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Why some women walk away from the family court

On the surface, their two-decade marriage might have looked a success: a large home, prestigious cars in the driveway and a gaggle of children growing fast.

But when Sarah’s* husband returned home each day from his high-paid job in Melbourne’s business district, she bore the brunt of his frustration and violence.

He urinated on her, cut her hair, assaulted her and forced her to sleep on couch cushions on the floor rather have her “dumb, dirty, stupid” presence in their bed.

When Sarah eventually fled – not a dollar to her name – and took out a restraining order, her wealthy husband warned she was “never going to get a cent”.

It is at this stage that Sarah could have considered Mediation as a mechanism to bring her husband to the negotiating table, mediation today can be conducted in a safe-space, where the parties can be in separate rooms in case of fear of violence and intimidation.  There are also online facilities available where it can be conducted from the safety of your own home.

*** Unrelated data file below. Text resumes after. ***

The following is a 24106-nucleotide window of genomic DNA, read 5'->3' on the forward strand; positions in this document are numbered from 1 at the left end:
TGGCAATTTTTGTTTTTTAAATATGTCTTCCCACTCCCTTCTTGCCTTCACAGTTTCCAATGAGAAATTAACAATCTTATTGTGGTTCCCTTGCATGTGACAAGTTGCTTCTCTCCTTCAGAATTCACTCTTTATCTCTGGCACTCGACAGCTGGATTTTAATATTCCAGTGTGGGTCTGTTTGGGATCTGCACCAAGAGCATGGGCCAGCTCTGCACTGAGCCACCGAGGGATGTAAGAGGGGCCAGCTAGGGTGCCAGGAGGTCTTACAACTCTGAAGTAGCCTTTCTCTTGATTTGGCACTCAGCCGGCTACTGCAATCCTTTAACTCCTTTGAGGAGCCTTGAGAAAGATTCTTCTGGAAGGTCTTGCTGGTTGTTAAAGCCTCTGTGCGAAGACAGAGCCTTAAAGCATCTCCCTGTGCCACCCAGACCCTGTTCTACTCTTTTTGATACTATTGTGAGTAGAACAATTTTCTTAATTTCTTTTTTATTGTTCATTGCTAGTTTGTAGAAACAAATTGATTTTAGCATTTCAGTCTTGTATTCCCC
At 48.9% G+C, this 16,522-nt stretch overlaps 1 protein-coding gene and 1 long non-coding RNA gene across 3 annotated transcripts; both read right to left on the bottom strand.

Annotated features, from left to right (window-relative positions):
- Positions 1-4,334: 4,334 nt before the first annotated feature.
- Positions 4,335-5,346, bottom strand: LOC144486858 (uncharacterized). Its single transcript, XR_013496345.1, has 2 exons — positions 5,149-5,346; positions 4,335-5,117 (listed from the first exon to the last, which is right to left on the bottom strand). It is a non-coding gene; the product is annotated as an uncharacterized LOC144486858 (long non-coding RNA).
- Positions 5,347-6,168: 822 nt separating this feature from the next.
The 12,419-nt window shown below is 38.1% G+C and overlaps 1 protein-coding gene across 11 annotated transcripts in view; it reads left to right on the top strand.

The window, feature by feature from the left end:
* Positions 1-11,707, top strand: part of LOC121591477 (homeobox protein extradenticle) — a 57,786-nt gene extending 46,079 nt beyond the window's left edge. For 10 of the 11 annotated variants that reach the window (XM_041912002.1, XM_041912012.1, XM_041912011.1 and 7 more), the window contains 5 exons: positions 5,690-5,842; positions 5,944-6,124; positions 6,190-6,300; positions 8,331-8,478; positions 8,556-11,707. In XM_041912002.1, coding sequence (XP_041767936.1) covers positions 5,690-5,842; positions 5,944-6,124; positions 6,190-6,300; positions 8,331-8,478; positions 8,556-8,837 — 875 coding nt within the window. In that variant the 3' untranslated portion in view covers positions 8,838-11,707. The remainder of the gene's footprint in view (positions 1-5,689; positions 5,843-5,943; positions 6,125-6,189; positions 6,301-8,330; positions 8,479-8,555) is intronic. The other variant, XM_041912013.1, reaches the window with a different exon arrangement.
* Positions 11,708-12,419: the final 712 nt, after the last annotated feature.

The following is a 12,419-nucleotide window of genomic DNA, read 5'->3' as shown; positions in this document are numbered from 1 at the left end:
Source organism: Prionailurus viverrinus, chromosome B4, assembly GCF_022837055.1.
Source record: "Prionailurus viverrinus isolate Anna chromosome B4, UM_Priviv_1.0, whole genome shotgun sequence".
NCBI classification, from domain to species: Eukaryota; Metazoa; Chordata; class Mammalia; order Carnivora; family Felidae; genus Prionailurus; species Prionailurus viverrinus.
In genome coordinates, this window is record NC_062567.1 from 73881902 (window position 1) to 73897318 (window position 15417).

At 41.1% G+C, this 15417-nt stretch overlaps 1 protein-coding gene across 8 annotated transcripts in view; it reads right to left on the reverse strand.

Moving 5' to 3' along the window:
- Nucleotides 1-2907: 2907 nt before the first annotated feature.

Many disadvantaged women simply walk away from their entitlement to a fair division of property when relationships end because of a lack of quick, affordable ways to resolve family law disputes, according to new research from the Women’s Legal Service Victoria, launched on the eve of International Women’s Day.

A quick affordable method to resolve this could have been Mediation, had Sarah known of the options available to her, even if the matter had already gone to compulsory family mediation and a 60i certificate had been issued, there was nothing preventing Sarah from taking control of her life and invoking private mediation, this time with a qualified Mediator of her choice, the mediation would still be unbiased and facilitated in a neutral capacity but at least Sarah could feel comfortable with the person doing the mediation.

Dividing assets, like superannuation for example, through the family law system is far too complex for someone with no legal training, the service’s lawyers say.

Researchers interviewed about 50 clients who had small amounts of property to divide up after separation, with the average size of settlements about $71,000.

But these relatively modest sums could make a crucial difference to the lives of these women, who were often battling financial hardship.

They told heartbreaking stories of being admitted to hospital from court-related stress, or spending a year in a court battle, having to interpret legal documents with a dictionary in one hand.

Even before matters reached court, two-thirds of women had their claims delayed because their ex-partners were unwilling to make a full and frank disclosures of their financial position.